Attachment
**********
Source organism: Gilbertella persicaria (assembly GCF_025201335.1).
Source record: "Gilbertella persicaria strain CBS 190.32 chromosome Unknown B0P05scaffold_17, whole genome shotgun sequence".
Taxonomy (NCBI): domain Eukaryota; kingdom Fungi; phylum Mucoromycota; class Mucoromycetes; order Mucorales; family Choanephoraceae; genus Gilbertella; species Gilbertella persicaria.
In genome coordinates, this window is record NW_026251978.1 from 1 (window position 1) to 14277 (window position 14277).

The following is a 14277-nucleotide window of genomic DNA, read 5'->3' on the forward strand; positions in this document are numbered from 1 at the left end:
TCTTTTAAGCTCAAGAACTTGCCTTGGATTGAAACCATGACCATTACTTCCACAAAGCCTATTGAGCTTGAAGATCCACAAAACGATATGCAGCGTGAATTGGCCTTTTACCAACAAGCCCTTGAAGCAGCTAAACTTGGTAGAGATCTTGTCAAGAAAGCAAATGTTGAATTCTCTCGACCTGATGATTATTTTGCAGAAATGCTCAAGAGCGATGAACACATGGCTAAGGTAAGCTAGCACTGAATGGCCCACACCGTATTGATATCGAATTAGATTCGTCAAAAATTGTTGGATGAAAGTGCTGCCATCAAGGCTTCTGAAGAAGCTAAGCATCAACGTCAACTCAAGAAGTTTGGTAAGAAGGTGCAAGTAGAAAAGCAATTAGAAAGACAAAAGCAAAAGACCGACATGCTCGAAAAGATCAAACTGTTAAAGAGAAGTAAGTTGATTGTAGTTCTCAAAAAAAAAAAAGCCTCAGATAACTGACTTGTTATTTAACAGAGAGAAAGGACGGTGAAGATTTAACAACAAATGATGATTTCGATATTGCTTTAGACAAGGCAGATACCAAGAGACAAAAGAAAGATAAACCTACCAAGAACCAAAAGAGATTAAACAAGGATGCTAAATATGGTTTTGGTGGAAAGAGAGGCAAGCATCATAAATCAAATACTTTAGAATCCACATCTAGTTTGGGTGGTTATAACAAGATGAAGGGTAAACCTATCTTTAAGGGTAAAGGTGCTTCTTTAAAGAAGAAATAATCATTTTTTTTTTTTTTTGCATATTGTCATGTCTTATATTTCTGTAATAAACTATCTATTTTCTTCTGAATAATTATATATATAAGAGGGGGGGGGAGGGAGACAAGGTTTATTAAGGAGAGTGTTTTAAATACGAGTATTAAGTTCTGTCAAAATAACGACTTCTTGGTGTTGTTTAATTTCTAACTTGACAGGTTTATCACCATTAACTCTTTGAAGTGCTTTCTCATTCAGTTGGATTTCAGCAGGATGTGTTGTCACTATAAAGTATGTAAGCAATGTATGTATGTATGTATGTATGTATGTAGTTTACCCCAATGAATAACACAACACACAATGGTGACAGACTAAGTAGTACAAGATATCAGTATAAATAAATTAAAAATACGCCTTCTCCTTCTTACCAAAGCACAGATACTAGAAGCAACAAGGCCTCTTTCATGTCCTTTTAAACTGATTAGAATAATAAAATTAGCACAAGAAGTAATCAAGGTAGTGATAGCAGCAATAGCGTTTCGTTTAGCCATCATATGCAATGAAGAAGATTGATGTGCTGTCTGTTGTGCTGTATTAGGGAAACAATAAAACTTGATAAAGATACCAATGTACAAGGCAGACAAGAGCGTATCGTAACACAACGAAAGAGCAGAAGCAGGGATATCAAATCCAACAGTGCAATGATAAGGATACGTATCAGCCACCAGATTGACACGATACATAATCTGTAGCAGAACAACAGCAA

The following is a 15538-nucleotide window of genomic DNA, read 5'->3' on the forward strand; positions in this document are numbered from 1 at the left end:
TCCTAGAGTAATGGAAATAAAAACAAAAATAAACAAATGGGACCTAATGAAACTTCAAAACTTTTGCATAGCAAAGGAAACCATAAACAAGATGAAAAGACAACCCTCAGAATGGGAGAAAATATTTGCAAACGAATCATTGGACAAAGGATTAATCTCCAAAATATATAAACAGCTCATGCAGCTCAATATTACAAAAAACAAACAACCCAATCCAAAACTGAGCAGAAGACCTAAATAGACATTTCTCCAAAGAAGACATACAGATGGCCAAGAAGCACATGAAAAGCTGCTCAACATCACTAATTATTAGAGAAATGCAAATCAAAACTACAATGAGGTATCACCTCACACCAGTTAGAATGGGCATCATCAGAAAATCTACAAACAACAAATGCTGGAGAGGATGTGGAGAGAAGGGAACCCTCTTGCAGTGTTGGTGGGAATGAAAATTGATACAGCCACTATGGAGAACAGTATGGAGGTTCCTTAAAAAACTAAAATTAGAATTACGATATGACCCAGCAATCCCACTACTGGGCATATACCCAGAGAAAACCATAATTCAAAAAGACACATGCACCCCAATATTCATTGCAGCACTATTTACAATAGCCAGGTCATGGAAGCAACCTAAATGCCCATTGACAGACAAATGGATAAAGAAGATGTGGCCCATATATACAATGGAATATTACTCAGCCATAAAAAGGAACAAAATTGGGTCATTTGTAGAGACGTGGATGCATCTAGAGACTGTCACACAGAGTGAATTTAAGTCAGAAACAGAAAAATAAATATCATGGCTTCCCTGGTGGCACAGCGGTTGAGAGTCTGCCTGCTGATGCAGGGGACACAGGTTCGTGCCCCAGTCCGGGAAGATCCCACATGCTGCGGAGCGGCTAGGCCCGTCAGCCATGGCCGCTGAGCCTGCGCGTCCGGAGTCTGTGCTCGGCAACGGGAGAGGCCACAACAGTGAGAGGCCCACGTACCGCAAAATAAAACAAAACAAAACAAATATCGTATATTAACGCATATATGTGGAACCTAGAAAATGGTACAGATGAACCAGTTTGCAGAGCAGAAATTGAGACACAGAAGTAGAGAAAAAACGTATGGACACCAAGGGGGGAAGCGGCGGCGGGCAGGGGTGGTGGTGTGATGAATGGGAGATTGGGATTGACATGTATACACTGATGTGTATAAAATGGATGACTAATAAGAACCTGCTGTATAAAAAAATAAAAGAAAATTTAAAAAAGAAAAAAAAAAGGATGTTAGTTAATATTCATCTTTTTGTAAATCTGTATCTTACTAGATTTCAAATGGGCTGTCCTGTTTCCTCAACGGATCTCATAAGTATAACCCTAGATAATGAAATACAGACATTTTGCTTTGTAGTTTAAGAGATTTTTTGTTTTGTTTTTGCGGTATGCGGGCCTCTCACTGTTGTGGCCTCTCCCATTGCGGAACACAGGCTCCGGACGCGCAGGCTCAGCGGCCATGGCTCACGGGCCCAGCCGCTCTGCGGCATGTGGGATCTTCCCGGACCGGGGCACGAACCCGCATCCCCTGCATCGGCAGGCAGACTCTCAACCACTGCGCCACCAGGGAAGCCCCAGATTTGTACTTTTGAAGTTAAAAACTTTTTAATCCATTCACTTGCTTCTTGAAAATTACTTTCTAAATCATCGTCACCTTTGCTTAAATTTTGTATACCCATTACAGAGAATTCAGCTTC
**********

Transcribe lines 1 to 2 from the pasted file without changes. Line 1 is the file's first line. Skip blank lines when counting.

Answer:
Source organism: Gilbertella persicaria (assembly GCF_025201335.1).
Source record: "Gilbertella persicaria strain CBS 190.32 chromosome Unknown B0P05scaffold_17, whole genome shotgun sequence".